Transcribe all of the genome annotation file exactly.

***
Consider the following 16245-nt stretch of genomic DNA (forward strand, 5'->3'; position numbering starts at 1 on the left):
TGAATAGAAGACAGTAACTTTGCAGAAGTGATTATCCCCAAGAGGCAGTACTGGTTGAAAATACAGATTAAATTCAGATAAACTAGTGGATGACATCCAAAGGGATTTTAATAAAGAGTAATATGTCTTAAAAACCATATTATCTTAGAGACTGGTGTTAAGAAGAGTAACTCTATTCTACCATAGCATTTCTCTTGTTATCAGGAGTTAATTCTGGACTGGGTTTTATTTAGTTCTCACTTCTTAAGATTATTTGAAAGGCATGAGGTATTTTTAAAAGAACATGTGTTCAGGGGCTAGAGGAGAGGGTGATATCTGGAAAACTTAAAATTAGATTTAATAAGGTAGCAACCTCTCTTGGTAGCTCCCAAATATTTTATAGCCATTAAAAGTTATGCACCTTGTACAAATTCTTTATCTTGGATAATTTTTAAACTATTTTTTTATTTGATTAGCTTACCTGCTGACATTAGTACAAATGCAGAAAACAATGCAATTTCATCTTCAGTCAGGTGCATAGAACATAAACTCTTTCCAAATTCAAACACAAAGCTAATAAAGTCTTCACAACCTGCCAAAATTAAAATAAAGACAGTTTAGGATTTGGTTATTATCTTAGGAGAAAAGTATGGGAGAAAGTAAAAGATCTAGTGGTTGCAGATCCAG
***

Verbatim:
Consider the following 16245-nt stretch of genomic DNA (forward strand, 5'->3'; position numbering starts at 1 on the left):
TGAATAGAAGACAGTAACTTTGCAGAAGTGATTATCCCCAAGAGGCAGTACTGGTTGAAAATACAGATTAAATTCAGATAAACTAGTGGATGACATCCAAAGGGATTTTAATAAAGAGTAATATGTCTTAAAAACCATATTATCTTAGAGACTGGTGTTAAGAAGAGTAACTCTATTCTACCATAGCATTTCTCTTGTTATCAGGAGTTAATTCTGGACTGGGTTTTATTTAGTTCTCACTTCTTAAGATTATTTGAAAGGCATGAGGTATTTTTAAAAGAACATGTGTTCAGGGGCTAGAGGAGAGGGTGATATCTGGAAAACTTAAAATTAGATTTAATAAGGTAGCAACCTCTCTTGGTAGCTCCCAAATATTTTATAGCCATTAAAAGTTATGCACCTTGTACAAATTCTTTATCTTGGATAATTTTTAAACTATTTTTTTATTTGATTAGCTTACCTGCTGACATTAGTACAAATGCAGAAAACAATGCAATTTCATCTTCAGTCAGGTGCATAGAACATAAACTCTTTCCAAATTCAAACACAAAGCTAATAAAGTCTTCACAACCTGCCAAAATTAAAATAAAGACAGTTTAGGATTTGGTTATTATCTTAGGAGAAAAGTATGGGAGAAAGTAAAAGATCTAGTGGTTGCAGATCCAG